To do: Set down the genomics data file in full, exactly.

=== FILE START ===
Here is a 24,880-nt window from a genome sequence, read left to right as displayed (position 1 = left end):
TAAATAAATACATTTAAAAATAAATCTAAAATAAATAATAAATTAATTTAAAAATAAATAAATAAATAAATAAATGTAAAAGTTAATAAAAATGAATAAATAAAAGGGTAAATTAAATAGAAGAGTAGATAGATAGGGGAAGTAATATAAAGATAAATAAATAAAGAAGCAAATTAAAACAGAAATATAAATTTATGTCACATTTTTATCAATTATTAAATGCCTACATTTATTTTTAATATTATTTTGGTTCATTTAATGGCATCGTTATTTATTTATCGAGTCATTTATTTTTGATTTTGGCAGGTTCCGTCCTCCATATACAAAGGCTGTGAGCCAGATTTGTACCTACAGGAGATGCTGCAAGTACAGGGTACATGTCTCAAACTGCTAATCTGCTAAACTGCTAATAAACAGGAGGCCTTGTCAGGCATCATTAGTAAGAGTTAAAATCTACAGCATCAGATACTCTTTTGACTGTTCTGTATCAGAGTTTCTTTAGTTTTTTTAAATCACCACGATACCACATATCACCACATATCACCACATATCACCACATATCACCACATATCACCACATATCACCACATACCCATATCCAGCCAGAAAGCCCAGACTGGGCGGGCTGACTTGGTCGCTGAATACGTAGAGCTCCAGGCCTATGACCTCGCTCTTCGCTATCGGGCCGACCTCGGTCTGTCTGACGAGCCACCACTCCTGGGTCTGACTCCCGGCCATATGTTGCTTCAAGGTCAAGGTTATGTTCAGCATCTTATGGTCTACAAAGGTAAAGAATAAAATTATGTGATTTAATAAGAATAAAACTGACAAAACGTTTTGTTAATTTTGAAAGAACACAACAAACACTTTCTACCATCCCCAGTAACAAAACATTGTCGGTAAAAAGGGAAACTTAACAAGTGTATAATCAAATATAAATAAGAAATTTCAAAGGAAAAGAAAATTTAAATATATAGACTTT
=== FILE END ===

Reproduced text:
Here is a 24,880-nt window from a genome sequence, read left to right as displayed (position 1 = left end):
TAAATAAATACATTTAAAAATAAATCTAAAATAAATAATAAATTAATTTAAAAATAAATAAATAAATAAATAAATGTAAAAGTTAATAAAAATGAATAAATAAAAGGGTAAATTAAATAGAAGAGTAGATAGATAGGGGAAGTAATATAAAGATAAATAAATAAAGAAGCAAATTAAAACAGAAATATAAATTTATGTCACATTTTTATCAATTATTAAATGCCTACATTTATTTTTAATATTATTTTGGTTCATTTAATGGCATCGTTATTTATTTATCGAGTCATTTATTTTTGATTTTGGCAGGTTCCGTCCTCCATATACAAAGGCTGTGAGCCAGATTTGTACCTACAGGAGATGCTGCAAGTACAGGGTACATGTCTCAAACTGCTAATCTGCTAAACTGCTAATAAACAGGAGGCCTTGTCAGGCATCATTAGTAAGAGTTAAAATCTACAGCATCAGATACTCTTTTGACTGTTCTGTATCAGAGTTTCTTTAGTTTTTTTAAATCACCACGATACCACATATCACCACATATCACCACATATCACCACATATCACCACATATCACCACATATCACCACATACCCATATCCAGCCAGAAAGCCCAGACTGGGCGGGCTGACTTGGTCGCTGAATACGTAGAGCTCCAGGCCTATGACCTCGCTCTTCGCTATCGGGCCGACCTCGGTCTGTCTGACGAGCCACCACTCCTGGGTCTGACTCCCGGCCATATGTTGCTTCAAGGTCAAGGTTATGTTCAGCATCTTATGGTCTACAAAGGTAAAGAATAAAATTATGTGATTTAATAAGAATAAAACTGACAAAACGTTTTGTTAATTTTGAAAGAACACAACAAACACTTTCTACCATCCCCAGTAACAAAACATTGTCGGTAAAAAGGGAAACTTAACAAGTGTATAATCAAATATAAATAAGAAATTTCAAAGGAAAAGAAAATTTAAATATATAGACTTT